Maya Angelou: A Literary Icon
A renowned American author, poet, artist, and activist, Maya Angelou was born on 4 April 1928 in St. Louis, Missouri as Marguerite Anne Johnson. So much more than a summary of her acclaimed works, Angelou led a remarkable life and left a legacy which can still be felt in 2023.
Well-deservingly described as ‘extraordinary’ by many, Angelou achieved more in her lifetime than most people could hope for in ten. Truly phenomenal, she worked with both Martin Luther King and Malcolm X on civil rights activism projects, served on two presidential committees (for Gerald Ford in 1975 and Jimmy Carter in 1977), educated many as the Reynolds professor of American Studies at Wake Forest University, was awarded the Presidential Medal of Freedom by President Obama and over 50 honorary degrees among many other accomplishments.
Angelou became mute for five years having decided that her “voice was so powerful that it could kill people”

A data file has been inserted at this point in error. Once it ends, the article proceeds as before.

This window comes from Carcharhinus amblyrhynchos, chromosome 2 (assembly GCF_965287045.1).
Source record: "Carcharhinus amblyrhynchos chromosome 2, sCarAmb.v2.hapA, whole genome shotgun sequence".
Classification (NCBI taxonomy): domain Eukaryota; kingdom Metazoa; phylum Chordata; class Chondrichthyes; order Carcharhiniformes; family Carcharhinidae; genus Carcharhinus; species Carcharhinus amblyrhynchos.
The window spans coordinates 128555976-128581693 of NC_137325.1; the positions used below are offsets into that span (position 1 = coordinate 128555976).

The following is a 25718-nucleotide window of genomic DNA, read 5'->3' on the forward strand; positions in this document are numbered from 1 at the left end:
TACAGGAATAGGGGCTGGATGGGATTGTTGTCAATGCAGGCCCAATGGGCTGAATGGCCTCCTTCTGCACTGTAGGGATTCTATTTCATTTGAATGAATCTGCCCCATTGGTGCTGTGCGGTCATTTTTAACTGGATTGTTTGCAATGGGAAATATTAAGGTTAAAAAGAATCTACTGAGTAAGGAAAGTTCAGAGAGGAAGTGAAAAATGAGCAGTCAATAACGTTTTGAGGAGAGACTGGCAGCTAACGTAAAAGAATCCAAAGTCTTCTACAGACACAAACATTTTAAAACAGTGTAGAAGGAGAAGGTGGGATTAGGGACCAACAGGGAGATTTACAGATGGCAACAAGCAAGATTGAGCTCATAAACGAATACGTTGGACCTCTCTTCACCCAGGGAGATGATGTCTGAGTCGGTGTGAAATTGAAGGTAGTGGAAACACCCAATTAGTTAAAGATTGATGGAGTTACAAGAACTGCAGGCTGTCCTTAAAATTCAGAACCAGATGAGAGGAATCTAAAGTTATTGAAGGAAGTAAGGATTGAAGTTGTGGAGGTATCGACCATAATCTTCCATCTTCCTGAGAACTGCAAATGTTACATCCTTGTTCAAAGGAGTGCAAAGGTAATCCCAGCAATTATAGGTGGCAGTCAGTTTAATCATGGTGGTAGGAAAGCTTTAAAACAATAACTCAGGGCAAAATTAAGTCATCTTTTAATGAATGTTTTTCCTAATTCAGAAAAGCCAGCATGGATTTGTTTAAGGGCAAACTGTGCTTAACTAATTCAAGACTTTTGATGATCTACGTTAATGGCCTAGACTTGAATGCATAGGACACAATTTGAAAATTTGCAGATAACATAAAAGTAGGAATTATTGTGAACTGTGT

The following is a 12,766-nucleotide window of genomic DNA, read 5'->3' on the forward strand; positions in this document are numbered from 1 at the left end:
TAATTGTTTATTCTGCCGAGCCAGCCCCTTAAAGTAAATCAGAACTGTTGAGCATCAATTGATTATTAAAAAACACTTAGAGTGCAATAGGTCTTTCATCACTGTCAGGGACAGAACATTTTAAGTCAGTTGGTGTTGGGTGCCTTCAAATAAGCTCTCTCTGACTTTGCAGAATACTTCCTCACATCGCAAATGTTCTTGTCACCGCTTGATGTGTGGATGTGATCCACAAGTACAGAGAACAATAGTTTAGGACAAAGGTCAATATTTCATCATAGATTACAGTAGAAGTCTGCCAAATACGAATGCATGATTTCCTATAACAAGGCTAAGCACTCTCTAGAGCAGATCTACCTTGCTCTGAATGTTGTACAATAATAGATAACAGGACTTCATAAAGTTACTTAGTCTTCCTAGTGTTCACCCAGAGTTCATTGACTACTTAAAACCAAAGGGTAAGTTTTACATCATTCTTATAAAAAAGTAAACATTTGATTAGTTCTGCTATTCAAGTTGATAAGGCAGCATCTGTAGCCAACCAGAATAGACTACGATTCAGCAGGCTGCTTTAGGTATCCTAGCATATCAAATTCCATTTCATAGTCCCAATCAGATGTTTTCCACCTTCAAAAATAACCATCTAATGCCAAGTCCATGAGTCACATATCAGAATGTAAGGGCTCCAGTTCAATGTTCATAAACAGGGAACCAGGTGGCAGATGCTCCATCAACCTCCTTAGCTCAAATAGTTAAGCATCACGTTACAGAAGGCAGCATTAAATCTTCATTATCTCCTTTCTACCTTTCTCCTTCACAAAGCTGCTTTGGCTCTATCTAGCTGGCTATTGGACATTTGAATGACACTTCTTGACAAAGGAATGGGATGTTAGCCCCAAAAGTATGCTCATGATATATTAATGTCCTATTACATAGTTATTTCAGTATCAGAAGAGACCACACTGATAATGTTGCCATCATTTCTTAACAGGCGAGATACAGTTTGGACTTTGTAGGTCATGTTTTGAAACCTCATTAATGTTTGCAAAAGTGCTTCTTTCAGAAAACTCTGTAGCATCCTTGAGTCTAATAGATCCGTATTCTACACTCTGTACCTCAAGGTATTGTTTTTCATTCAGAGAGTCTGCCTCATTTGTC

One of Angelou’s most famous works I Know Why the Caged Bird Sings (1969) chronicled her formative years spent for the most part with her grandmother in Stamps, Arkansas following her parents’ divorce. Continuing to appeal to younger female readers, the autobiography often features on school and university reading lists as it tackles racial injustice in segregated America. Critic, Harold Bloom, stated that Angelou achieved “an almost unique tone that blends intimacy and detachment, a tone indeed of assured serenity that transcends the fearful humiliations and outrages that she suffered as a girl”. Both emotional and controversial, the book describes how she suffered sexual abuse from her mother’s then-boyfriend at just seven years old and how he was later murdered by her uncles for his atrocities. Feeling responsible for his death, Angelou became mute for five years having decided that her “voice was so powerful that it could kill people”.